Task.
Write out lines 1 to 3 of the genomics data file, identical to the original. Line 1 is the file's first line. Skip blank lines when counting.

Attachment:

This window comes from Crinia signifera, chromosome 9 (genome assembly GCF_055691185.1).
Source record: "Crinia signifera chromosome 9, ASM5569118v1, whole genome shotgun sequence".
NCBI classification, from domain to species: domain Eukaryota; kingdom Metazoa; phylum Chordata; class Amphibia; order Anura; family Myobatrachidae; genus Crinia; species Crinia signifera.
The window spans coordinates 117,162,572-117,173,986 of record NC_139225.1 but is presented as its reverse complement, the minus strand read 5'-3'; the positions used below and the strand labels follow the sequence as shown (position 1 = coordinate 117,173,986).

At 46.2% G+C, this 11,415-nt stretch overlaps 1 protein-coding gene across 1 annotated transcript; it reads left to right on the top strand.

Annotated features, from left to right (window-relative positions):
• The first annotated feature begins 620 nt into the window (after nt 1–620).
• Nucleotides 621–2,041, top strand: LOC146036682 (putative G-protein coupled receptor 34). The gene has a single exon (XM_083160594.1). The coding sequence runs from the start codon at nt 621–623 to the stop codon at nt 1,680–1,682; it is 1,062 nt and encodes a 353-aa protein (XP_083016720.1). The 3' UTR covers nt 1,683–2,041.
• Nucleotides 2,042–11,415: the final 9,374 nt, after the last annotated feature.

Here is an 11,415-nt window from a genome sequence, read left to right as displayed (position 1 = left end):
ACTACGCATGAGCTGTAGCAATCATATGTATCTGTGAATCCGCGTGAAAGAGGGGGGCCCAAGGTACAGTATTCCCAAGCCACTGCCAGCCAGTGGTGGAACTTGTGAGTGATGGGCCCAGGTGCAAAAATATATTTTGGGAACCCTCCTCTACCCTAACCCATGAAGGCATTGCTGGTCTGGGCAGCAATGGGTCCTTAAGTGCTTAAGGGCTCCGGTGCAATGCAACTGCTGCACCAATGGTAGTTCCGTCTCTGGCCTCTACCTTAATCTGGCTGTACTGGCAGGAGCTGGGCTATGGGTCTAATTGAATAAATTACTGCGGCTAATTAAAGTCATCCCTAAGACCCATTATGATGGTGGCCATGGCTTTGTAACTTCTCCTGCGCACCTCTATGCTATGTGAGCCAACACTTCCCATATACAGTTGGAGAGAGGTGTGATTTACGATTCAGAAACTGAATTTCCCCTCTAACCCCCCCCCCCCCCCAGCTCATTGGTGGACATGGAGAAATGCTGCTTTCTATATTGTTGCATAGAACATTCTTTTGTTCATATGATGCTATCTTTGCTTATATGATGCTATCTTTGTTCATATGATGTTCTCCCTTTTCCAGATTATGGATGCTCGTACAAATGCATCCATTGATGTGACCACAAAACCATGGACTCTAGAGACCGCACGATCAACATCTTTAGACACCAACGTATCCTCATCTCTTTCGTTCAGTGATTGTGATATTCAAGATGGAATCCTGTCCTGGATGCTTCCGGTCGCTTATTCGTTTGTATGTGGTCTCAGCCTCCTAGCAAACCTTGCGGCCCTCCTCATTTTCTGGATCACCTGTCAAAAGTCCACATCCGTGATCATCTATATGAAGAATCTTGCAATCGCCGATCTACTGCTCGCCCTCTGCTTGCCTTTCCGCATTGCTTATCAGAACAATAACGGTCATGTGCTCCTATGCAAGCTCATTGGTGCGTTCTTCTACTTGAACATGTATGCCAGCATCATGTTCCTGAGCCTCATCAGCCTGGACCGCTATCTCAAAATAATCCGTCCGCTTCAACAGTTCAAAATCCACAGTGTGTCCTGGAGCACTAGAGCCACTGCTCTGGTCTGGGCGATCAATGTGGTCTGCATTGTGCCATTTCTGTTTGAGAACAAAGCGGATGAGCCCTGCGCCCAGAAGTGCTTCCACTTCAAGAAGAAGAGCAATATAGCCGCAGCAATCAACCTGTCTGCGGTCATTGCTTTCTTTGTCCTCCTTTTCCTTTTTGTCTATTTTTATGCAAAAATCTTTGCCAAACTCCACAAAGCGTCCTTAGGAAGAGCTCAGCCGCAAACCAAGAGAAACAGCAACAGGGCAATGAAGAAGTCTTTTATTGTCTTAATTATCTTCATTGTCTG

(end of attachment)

This window comes from Crinia signifera, chromosome 9 (genome assembly GCF_055691185.1).
Source record: "Crinia signifera chromosome 9, ASM5569118v1, whole genome shotgun sequence".
NCBI classification, from domain to species: domain Eukaryota; kingdom Metazoa; phylum Chordata; class Amphibia; order Anura; family Myobatrachidae; genus Crinia; species Crinia signifera.